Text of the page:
foreach (PropertyChangedEventArgs<AnExampleClass.PropertyId> change in args.changeListIterator())
{
    Console.Write("PropertyId: " + change.PropertyId.ToString());
    Console.Write("    PropertyType: " + change.PropertyType.ToString());
    Console.Write("    OldValue: " + change.getOldValueAsDouble().ToString());
    Console.Write("    NewValue: " + change.getOldValueAsDouble().ToString());
}


Comments

Tom MacKnight 9 April, 2015 - 21:38

Andrew,

I just happened across your site and read this post. Since it was written a few years ago I’m sure you’ve settled into a solution.

I don’t program as much as I used to, but in writing classes I began using a checksum to evaluate the current state. That way users could randomly enter information via the interface and as Set/Puts were issued to the class from the interface values would be ANDed to the checksum. Once the checksum reached a goal value then the class had all of the information required to perform its analysis or action.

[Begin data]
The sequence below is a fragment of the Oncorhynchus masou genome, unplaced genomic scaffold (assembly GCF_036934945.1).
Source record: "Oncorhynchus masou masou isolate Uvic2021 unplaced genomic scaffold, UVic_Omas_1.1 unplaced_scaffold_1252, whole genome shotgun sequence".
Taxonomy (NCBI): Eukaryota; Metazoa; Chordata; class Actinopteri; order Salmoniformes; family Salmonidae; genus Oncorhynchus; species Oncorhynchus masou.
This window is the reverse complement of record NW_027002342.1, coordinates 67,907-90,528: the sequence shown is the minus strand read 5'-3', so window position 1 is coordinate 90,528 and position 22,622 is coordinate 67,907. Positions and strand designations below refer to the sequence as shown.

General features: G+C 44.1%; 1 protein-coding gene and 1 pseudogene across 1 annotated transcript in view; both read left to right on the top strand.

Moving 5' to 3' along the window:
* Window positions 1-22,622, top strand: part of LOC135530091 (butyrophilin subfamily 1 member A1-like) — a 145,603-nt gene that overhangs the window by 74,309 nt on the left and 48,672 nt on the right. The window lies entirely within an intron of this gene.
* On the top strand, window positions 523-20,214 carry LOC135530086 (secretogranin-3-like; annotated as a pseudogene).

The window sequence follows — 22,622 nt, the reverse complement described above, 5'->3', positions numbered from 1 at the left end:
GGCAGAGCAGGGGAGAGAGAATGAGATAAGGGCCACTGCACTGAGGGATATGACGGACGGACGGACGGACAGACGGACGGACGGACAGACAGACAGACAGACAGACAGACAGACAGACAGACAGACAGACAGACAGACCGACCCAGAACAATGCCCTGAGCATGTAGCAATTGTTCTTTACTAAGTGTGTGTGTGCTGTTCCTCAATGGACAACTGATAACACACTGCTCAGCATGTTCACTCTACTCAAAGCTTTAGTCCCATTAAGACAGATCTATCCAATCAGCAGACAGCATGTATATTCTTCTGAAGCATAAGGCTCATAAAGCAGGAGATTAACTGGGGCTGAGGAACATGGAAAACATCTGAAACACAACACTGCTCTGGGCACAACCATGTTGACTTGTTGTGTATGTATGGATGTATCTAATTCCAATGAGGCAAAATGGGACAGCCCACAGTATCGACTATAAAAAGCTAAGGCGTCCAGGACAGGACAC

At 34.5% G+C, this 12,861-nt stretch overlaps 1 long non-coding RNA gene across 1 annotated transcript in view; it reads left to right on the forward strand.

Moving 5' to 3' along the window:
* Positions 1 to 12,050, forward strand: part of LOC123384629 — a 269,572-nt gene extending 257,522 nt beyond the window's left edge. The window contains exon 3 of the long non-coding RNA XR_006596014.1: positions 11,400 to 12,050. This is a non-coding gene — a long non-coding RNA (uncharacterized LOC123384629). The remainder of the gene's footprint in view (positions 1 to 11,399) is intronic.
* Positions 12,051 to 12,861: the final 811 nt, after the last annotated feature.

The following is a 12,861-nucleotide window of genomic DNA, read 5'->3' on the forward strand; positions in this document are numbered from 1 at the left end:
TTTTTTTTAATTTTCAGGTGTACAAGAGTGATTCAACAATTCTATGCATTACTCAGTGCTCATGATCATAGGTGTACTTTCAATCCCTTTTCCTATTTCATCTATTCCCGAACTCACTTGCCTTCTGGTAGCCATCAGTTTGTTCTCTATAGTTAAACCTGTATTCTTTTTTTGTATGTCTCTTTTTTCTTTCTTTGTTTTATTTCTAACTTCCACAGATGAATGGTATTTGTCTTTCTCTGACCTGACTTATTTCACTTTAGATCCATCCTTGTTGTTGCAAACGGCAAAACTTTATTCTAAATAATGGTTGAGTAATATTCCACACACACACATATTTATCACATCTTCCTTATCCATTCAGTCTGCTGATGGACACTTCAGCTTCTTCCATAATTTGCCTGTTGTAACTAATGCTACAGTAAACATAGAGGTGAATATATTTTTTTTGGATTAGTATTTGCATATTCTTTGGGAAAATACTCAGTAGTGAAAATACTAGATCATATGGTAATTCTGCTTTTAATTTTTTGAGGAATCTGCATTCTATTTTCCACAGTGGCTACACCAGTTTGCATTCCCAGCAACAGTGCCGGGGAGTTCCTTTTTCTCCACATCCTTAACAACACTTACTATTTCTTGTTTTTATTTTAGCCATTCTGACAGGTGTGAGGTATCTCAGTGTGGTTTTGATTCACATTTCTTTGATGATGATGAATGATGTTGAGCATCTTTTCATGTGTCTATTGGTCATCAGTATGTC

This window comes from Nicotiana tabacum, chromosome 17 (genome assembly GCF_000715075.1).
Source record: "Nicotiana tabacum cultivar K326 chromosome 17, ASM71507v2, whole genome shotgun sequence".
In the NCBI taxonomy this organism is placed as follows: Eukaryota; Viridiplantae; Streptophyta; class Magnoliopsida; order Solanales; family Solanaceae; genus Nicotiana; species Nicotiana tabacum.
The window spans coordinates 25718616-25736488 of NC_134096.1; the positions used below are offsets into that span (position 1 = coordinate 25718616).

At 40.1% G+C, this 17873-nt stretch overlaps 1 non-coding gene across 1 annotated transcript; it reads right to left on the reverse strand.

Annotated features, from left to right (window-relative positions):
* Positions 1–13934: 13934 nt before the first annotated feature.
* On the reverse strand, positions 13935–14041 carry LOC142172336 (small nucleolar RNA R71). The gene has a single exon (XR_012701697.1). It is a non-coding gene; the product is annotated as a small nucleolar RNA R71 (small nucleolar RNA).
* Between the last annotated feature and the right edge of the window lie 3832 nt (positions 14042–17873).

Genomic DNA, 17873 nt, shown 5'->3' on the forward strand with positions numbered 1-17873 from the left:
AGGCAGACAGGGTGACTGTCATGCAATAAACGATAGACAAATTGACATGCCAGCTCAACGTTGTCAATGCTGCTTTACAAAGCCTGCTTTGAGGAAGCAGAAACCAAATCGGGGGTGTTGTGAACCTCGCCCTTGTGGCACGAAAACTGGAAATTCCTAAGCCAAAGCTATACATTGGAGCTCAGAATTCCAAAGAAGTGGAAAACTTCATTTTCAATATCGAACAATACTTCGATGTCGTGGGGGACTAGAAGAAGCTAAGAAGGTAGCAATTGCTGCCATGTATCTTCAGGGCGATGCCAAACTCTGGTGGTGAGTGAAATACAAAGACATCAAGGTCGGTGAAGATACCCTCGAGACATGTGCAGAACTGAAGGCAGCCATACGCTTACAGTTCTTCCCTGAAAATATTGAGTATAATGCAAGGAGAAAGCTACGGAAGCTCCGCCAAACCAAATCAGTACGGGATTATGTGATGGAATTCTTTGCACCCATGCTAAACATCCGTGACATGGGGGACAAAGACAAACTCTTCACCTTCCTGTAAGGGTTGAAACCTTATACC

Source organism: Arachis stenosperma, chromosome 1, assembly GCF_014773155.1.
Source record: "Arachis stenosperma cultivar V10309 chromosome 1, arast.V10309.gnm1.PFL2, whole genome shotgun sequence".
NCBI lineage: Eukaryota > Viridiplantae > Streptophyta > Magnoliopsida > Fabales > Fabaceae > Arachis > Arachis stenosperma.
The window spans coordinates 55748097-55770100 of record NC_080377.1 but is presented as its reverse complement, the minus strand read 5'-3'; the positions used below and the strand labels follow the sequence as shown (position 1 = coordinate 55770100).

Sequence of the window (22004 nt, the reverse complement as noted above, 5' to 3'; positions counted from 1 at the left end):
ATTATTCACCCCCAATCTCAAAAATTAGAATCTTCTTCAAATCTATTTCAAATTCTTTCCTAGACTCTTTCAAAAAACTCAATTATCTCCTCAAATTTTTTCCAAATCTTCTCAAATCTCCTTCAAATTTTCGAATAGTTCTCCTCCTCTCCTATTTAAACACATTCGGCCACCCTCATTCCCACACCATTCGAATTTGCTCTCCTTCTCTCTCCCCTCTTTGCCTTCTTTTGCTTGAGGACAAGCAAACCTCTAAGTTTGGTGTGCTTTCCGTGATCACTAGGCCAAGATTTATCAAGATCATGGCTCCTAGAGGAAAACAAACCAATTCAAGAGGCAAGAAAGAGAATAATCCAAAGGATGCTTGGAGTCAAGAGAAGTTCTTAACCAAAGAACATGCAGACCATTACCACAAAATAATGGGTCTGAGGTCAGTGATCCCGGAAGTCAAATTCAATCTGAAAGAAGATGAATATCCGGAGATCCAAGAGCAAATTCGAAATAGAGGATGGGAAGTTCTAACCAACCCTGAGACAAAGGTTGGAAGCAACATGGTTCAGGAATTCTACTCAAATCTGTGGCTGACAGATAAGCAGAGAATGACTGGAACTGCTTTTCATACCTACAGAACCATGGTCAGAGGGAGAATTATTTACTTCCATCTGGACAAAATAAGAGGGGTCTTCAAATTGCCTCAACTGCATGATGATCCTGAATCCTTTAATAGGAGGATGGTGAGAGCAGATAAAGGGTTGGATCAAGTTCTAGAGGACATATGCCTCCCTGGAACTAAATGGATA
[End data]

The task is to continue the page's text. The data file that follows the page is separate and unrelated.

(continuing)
So for something like sun angles, Longitude = 2, Latitude = 4, DayOfYear = 8, TimeOfDay = 16. Anytime one of the properties are set, the checksum would be reviewed to see if it had reached the goal state/value. When the goal state was reached an event would kickoff, the analysis would take place, kick-off a callback, and the interface could update the control to draw the graph or whatever.

I’ve also used this in conjunction with a messaging system similar to the one Windows uses to create a state engine.